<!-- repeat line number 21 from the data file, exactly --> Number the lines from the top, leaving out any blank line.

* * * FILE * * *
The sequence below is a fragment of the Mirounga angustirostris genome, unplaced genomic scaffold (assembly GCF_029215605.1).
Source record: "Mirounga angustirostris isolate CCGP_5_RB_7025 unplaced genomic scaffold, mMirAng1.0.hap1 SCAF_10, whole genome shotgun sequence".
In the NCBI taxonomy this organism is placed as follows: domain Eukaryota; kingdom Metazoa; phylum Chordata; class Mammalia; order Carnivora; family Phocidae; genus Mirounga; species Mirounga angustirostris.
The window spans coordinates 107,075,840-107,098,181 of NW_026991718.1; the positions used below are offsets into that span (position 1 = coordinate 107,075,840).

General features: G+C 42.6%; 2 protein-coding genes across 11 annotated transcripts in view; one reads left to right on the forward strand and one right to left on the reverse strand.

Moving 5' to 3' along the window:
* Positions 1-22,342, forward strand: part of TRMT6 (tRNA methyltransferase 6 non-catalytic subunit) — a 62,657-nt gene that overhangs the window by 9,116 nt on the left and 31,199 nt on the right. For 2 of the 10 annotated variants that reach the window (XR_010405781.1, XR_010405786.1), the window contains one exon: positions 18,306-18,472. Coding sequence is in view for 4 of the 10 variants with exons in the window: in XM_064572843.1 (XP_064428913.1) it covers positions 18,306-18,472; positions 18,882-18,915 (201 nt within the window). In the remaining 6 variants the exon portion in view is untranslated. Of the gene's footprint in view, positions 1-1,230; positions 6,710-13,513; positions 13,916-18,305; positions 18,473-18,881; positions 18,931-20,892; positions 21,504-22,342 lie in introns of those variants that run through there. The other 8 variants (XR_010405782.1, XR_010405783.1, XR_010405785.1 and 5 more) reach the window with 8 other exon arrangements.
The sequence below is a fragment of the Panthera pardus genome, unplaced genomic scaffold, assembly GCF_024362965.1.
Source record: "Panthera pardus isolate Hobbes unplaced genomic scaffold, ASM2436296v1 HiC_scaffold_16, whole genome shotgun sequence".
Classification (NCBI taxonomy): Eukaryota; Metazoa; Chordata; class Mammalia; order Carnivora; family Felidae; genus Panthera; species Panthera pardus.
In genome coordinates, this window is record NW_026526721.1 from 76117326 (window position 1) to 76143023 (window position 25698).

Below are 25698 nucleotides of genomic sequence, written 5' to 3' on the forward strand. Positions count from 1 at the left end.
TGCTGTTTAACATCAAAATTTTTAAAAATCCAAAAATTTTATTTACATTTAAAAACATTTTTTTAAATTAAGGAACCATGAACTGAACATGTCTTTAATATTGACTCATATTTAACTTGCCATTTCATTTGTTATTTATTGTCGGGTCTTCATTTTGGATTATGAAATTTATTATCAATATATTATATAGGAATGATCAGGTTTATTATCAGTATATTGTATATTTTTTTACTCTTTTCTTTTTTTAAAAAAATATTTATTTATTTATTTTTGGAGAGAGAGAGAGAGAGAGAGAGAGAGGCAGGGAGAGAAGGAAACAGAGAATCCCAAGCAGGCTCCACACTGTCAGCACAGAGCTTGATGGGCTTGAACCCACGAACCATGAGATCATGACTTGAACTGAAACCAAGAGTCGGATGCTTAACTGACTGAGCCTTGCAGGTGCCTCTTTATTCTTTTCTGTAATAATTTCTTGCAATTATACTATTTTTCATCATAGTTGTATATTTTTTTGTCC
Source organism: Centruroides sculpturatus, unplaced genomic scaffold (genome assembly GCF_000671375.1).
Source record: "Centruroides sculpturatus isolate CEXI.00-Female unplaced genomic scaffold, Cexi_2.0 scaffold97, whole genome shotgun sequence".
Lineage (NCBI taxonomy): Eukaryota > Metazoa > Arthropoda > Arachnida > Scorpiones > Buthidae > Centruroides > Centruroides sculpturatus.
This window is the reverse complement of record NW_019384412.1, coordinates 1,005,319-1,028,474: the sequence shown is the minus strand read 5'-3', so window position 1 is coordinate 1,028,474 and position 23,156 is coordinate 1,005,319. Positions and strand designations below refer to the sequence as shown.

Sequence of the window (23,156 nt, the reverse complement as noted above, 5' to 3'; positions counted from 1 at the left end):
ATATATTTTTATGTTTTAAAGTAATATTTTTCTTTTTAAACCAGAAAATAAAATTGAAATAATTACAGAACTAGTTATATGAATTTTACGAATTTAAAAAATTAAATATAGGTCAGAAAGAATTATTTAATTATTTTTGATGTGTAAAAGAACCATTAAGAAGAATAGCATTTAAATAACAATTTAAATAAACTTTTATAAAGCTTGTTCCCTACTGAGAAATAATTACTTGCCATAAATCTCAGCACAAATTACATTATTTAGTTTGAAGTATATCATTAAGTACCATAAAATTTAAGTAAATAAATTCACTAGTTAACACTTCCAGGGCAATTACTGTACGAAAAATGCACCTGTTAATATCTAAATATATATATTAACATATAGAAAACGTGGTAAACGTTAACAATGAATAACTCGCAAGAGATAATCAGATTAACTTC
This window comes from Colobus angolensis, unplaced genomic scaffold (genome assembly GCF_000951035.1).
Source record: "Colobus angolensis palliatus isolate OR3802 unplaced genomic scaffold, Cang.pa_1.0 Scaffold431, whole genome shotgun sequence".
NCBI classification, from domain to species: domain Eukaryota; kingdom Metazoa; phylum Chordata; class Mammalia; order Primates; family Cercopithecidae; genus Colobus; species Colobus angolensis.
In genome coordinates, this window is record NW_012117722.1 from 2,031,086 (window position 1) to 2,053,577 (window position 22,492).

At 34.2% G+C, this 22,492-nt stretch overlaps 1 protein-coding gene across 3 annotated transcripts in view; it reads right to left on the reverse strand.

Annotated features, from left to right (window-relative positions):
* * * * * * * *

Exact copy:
Source record: "Colobus angolensis palliatus isolate OR3802 unplaced genomic scaffold, Cang.pa_1.0 Scaffold431, whole genome shotgun sequence".